Legal Position

The European Convention on Human Rights was incorporated into UK law by the Human Rights Act 1998, and the Public Interest Disclosure Act 1998 (PIDA) which reflects article 10 of the Convention in providing the right to freedom of expression. The PIDA came into force on 2 July 1999 and offers a framework of protection against victimization or dismissal for workers who blow the whistle on criminal behavior or other wrongdoing (as defined below). Further provisions were introduced by the Enterprise and Regulatory Reform Act 2013.

Key Points

The Whistle-blowing Procedure sets out the framework for dealing with allegations of illegal and improper conduct.

Robert May is committed to the highest standards of transparency, probity, integrity and accountability.

This procedure is intended to provide a means of making serious allegations about standards, conduct, financial irregularity or possible unlawful action in a way that will ensure confidentiality and protect those making such allegations in the reasonable belief that it is in the public interest to do so from being victimized, discriminated against or disadvantaged.

This procedure does not replace other policies and procedures such as the complaints procedure, the Grievance and Harassment and Bullying Policies and other specifically laid down statutory reporting procedures.

This procedure is intended to ensure that the Robert May complies with its duty under the Public Interest Disclosure Act 1998.


This procedure applies to all Robert May employees, including associates and contractors.

This procedure applies to, but is not limited to, allegations about any of the following:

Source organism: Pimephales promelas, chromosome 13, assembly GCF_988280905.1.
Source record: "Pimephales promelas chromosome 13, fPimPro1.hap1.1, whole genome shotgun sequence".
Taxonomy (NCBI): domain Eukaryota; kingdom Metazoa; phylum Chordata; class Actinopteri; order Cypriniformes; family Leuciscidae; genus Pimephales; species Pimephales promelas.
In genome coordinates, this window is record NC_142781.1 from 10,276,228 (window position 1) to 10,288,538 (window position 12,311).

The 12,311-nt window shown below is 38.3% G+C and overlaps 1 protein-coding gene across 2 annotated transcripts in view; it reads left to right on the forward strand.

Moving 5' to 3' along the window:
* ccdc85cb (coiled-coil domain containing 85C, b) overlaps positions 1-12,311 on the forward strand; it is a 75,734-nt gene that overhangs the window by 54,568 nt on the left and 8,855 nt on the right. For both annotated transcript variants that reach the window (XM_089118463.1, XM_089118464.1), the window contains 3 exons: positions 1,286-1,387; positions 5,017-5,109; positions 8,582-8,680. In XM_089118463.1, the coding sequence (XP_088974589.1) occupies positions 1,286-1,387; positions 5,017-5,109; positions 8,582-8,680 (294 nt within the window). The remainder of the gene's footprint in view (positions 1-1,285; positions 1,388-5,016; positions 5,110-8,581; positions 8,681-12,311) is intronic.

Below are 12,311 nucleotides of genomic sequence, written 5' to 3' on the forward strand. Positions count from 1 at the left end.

Contact Details for Reporting: Premal Patel (Head of Finance)

Robert May recognizes that the decision to make an allegation can be a difficult one to make. However, whistle-blowers that make serious allegations in the reasonable belief that it is in the public interest to do so have nothing to fear.

Robert May will take appropriate action to protect a whistle-blower that makes a serious allegation in the reasonable belief that it is in the public interest to do so from any reprisals, harassment or victimization.


All allegations will be treated in confidence and every effort will be made not to reveal a whistle-blower's identity unless the whistle-blower otherwise requests. However, if the matter is subsequently dealt with through other Robert May procedures such as the Disciplinary Procedure.

Similarly, if the allegation results in court proceedings then the whistle-blower may have to give evidence in open court if the case is to be successful.

Robert May will not, without the whistle-blower's consent, disclose the identity of a whistle-blower to anyone other than a person involved in the investigation/allegation.

Anonymous Allegations

Independent Advice and Further Reading